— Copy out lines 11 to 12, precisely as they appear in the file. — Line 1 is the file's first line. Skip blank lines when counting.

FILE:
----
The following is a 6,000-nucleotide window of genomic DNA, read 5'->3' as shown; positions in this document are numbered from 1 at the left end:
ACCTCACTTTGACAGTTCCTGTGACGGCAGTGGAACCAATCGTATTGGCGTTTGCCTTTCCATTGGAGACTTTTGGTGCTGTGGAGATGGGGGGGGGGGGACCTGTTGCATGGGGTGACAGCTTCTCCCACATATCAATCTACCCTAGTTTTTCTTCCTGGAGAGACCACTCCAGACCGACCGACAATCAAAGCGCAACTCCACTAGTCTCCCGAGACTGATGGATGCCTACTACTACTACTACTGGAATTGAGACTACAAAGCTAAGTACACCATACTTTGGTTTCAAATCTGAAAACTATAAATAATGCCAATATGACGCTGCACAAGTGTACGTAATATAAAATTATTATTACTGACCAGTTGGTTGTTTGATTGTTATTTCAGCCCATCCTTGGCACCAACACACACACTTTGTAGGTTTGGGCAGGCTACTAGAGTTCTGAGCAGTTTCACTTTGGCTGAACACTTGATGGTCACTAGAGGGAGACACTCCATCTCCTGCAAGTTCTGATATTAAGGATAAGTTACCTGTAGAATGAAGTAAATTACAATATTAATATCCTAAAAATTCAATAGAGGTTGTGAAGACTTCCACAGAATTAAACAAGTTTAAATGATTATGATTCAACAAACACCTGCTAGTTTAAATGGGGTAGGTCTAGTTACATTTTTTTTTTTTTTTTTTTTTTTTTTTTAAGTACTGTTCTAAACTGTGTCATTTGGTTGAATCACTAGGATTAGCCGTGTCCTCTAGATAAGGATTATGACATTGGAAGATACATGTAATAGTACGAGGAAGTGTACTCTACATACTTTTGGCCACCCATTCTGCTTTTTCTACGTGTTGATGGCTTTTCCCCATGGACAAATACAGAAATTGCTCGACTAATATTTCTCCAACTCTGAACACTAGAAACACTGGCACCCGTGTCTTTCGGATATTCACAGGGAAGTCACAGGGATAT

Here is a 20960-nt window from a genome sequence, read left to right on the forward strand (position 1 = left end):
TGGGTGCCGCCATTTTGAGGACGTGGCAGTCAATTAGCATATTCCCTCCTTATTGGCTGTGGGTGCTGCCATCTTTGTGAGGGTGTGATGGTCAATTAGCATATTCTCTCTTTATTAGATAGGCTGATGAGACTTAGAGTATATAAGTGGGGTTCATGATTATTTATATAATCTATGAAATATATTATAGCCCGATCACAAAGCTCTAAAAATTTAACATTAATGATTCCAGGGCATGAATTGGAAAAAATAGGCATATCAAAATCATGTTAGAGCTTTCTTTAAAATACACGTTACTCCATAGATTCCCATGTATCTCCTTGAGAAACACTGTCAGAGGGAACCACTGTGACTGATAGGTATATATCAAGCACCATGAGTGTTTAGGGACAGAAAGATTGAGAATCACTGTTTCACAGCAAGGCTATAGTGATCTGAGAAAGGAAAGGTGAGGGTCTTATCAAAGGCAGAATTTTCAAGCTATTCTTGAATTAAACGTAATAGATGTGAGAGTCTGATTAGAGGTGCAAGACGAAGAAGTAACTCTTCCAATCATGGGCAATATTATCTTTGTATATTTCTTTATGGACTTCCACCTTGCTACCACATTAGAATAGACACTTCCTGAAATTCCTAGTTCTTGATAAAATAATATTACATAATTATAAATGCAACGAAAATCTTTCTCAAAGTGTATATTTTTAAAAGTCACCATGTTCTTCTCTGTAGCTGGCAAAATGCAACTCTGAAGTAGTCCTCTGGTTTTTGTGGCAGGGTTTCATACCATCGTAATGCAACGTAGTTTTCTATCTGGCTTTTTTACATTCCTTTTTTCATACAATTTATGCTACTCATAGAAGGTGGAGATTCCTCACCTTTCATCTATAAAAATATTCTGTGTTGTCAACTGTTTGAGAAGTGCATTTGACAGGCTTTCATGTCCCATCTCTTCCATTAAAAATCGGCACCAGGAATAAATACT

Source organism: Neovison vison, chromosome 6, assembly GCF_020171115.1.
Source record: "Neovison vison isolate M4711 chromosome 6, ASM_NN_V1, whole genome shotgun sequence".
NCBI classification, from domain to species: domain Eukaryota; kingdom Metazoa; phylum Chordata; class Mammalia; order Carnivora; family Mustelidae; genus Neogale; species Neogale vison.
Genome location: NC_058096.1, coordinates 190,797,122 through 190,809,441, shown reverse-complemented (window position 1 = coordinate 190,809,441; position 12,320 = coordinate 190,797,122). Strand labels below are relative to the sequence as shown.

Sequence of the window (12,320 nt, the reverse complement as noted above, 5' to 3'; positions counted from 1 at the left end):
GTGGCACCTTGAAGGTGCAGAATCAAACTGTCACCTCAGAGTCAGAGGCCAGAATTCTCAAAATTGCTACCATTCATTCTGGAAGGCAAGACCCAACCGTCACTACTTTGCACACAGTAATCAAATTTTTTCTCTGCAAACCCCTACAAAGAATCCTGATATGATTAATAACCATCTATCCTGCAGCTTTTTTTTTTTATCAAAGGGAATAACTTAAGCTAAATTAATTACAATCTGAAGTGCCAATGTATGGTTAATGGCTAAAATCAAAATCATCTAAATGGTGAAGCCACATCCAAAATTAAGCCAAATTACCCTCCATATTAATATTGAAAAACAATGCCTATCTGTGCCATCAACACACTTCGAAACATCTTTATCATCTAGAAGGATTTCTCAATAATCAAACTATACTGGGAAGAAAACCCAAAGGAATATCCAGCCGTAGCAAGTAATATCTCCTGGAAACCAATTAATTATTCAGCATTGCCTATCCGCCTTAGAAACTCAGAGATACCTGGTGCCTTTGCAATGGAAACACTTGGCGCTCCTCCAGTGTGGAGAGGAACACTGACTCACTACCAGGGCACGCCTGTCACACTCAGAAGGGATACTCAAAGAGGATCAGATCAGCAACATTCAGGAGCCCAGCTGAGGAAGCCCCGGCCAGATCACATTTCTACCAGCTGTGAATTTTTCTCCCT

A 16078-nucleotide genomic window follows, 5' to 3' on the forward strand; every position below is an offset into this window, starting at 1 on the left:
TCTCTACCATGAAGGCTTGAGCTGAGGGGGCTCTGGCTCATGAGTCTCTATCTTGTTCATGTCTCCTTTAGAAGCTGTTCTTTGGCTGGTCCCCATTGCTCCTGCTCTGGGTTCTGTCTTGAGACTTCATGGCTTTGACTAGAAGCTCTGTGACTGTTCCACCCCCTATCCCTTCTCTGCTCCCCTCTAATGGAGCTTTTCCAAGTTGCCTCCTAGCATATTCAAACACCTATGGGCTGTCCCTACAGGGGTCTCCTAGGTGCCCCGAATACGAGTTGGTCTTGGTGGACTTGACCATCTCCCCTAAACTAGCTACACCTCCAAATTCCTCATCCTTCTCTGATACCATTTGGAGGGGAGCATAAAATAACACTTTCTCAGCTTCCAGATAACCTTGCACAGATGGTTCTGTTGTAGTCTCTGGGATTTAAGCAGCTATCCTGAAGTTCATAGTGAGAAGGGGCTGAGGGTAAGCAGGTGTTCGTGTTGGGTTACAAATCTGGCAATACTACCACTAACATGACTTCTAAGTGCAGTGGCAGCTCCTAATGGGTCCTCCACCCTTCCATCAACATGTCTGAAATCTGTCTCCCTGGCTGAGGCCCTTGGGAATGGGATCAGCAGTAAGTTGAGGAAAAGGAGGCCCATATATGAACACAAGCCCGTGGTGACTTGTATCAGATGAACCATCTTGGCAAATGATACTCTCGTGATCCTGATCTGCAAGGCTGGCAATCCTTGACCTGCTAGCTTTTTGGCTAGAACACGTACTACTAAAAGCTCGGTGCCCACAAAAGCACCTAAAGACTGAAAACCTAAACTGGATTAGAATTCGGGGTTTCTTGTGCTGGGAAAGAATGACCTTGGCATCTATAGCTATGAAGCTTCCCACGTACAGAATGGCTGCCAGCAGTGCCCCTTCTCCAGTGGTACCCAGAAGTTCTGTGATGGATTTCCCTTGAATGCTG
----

A 16078-nucleotide genomic window follows, 5' to 3' on the forward strand; every position below is an offset into this window, starting at 1 on the left:
TCTCTACCATGAAGGCTTGAGCTGAGGGGGCTCTGGCTCATGAGTCTCTATCTTGTTCATGTCTCCTTTAGAAGCTGTTCTTTGGCTGGTCCCCATTGCTCCTGCTCTGGGTTCTGTCTTGAGACTTCATGGCTTTGACTAGAAGCTCTGTGACTGTTCCACCCCCTATCCCTTCTCTGCTCCCCTCTAATGGAGCTTTTCCAAGTTGCCTCCTAGCATATTCAAACACCTATGGGCTGTCCCTACAGGGGTCTCCTAGGTGCCCCGAATACGAGTTGGTCTTGGTGGACTTGACCATCTCCCCTAAACTAGCTACACCTCCAAATTCCTCATCCTTCTCTGATACCATTTGGAGGGGAGCATAAAATAACACTTTCTCAGCTTCCAGATAACCTTGCACAGATGGTTCTGTTGTAGTCTCTGGGATTTAAGCAGCTATCCTGAAGTTCATAGTGAGAAGGGGCTGAGGGTAAGCAGGTGTTCGTGTTGGGTTACAAATCTGGCAATACTACCACTAACATGACTTCTAAGTGCAGTGGCAGCTCCTAATGGGTCCTCCACCCTTCCATCAACATGTCTGAAATCTGTCTCCCTGGCTGAGGCCCTTGGGAATGGGATCAGCAGTAAGTTGAGGAAAAGGAGGCCCATATATGAACACAAGCCCGTGGTGACTTGTATCAGATGAACCATCTTGGCAAATGATACTCTCGTGATCCTGATCTGCAAGGCTGGCAATCCTTGACCTGCTAGCTTTTTGGCTAGAACACGTACTACTAAAAGCTCGGTGCCCACAAAAGCACCTAAAGACTGAAAACCTAAACTGGATTAGAATTCGGGGTTTCTTGTGCTGGGAAAGAATGACCTTGGCATCTATAGCTATGAAGCTTCCCACGTACAGAATGGCTGCCAGCAGTGCCCCTTCTCCAGTGGTACCCAGAAGTTCTGTGATGGATTTCCCTTGAATGCTG